Hundreds of dead puffins have washed up on east coast beaches
Birds found on beaches from Aberdeen down to Northumberland likely to have died of starvation.
Hundreds of puffins washed up on the east coast of the UK are likely to have died of starvation as a result of the recent severe weather.
RSPB Scotland said it has taken numerous calls from members of the public about the birds, found on beaches stretching from Aberdeen and Angus down to Northumberland.
It is the worst puffin "wreck" — the death of a large number of seabirds in a single incident — in almost 50 years, the conservation charity said.
Many razorbills and guillemots have also perished, prompting fears about the upcoming seabird breeding season.
Dr Barnaby Smith, from the Centre for Ecology & Hydrology which is part of the Natural Environment Research Council, said the birds may have been using up all their resources just fighting against the unseasonably cold temperatures and strong easterly winds.
This means they would have become exhausted and unable to find enough food to survive.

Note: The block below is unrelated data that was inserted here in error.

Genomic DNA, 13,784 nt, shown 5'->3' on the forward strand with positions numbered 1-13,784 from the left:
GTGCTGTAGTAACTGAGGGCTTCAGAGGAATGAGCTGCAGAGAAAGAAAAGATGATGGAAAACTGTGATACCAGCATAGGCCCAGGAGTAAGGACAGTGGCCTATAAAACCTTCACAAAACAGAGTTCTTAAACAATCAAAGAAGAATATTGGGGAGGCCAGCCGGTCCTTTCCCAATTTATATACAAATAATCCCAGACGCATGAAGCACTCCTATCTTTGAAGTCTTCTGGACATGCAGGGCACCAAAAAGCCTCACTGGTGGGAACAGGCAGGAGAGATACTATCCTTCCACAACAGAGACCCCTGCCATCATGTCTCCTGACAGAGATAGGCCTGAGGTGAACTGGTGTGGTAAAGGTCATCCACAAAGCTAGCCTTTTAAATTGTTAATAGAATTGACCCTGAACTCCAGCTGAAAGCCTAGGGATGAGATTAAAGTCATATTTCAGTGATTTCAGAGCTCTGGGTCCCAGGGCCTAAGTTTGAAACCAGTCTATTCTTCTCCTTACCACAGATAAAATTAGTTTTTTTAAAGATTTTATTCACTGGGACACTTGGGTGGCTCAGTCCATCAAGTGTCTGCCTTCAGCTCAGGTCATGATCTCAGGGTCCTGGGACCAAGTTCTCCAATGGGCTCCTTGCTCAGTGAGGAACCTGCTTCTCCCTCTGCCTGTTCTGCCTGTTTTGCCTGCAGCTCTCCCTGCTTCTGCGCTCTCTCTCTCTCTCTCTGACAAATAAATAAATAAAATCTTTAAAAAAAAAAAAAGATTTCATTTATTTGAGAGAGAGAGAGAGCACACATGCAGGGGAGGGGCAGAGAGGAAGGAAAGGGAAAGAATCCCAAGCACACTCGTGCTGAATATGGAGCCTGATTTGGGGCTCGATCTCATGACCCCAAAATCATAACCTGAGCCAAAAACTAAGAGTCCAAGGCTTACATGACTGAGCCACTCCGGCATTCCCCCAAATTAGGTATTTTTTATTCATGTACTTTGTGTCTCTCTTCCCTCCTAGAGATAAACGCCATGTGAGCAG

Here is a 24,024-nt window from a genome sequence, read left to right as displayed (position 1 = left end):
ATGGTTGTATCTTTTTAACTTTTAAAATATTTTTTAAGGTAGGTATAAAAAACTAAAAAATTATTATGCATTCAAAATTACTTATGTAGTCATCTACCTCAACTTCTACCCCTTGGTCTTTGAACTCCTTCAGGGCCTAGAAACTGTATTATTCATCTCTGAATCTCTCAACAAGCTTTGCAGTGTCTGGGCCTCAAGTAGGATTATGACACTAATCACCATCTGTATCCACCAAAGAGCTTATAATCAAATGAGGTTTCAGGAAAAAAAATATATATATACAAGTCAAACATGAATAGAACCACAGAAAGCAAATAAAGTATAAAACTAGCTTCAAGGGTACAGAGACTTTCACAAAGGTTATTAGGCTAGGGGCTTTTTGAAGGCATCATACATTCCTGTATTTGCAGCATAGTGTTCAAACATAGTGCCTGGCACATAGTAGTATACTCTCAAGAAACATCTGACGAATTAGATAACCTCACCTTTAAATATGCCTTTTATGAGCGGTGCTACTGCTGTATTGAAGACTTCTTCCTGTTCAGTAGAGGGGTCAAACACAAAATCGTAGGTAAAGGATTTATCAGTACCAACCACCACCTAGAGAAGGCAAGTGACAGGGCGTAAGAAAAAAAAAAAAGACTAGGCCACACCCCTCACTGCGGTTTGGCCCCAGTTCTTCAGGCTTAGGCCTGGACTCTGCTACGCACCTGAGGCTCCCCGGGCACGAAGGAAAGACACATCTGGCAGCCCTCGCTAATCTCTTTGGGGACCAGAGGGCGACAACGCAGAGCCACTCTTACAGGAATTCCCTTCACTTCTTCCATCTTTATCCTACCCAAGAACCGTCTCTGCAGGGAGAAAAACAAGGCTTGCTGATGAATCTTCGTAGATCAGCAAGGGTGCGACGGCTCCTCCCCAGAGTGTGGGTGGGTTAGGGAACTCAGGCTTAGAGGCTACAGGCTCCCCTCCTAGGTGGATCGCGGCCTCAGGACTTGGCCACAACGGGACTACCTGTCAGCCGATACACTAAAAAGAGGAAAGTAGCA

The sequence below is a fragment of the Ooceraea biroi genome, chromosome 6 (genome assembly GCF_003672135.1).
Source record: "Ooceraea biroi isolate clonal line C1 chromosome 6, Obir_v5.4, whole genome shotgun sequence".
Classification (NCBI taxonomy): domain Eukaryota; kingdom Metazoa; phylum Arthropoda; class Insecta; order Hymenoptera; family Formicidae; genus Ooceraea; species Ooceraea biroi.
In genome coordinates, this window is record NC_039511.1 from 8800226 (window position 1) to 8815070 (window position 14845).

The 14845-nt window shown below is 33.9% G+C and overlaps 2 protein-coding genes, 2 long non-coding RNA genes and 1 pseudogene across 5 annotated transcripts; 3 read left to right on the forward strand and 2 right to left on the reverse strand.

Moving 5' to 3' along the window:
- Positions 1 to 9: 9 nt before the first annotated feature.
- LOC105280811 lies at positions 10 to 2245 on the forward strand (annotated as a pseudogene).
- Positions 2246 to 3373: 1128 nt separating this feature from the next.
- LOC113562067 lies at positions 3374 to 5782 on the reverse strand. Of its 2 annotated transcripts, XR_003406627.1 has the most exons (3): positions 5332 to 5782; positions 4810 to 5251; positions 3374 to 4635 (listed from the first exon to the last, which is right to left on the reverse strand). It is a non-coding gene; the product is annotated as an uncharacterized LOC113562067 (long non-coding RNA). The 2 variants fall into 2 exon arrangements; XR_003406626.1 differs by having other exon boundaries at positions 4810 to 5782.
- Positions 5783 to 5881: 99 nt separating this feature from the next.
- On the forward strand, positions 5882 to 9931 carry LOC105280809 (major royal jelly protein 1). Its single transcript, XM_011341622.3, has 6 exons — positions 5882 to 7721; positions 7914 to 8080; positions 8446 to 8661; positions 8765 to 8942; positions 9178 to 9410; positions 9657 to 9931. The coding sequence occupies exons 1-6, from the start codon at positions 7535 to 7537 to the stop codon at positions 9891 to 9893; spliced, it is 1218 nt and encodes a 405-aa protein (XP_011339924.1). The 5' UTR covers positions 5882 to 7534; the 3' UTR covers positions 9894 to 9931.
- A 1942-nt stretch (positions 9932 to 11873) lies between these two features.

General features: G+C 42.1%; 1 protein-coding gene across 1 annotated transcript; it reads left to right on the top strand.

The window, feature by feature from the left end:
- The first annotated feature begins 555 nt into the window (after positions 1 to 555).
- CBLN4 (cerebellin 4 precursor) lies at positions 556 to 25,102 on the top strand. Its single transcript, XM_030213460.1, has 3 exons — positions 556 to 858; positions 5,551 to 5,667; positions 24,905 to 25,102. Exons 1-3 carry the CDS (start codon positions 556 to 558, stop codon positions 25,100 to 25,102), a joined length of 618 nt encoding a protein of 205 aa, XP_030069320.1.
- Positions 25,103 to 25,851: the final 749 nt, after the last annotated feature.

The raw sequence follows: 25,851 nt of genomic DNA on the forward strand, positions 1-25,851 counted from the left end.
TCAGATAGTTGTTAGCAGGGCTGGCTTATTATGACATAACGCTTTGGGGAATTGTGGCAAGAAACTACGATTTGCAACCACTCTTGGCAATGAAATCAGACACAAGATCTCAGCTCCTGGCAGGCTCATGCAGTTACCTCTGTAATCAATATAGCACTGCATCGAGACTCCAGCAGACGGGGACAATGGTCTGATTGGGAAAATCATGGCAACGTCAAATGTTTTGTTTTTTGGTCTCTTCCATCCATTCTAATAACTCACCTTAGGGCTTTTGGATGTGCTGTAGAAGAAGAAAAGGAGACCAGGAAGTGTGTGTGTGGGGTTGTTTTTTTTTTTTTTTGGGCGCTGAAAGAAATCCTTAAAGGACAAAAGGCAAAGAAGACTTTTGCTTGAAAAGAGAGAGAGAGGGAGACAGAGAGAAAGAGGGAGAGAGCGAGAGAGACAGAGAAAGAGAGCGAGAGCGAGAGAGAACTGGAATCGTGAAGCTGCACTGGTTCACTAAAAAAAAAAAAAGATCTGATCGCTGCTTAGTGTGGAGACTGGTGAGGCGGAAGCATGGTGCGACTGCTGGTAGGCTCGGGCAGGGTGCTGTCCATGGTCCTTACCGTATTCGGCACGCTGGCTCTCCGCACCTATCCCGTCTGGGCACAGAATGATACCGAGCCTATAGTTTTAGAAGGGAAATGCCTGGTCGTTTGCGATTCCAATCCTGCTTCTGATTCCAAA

A RSPB Scotland spokeswoman said: "This may be the worst puffin wreck we have seen for almost half a century.
"Despite their small stature puffins are fairly hardy birds, adept at coping with the harsh conditions of life at sea. To hear that so many have been discovered dead is unusual and worrying.
"We are in close contact with experts from the Centre for Ecology & Hydrology to learn more about what is happening but it appears that the prolonged and unprecedented weather is making life extremely difficult for this species.
"We are fast approaching the start of the seabird breeding season where tens of thousands of seabirds return to their colonies to raise their young. The recent events could have an impact on the success of this year's puffin breeding season, a species already suffering population declines.
"RSPB Scotland, with the help of volunteers, will be closely monitoring the fortunes of this species and many other seabirds throughout the summer months."
Professor Mike Harris, also from the Centre for Ecology & Hydrology, has been keeping an online blog detailing the events.
"There is currently a major wreck under way which is the largest in the North Sea for at least 60 years.
"This was first noticed at the end of last week by people who regularly check the beaches of north-east England for dead birds. Then over the weekend reports started to come in of dead and dying puffins in beaches all the way north to Aberdeenshire.
"Most birds were emaciated and had obviously died of starvation.
"To date, I have heard of maybe 400 dead puffins and there will undoubtedly be many more, perhaps thousands, and this compares with just a handful over a whole typical winter. This will certainly be the largest wreck of puffins in the North Sea for over 60 years."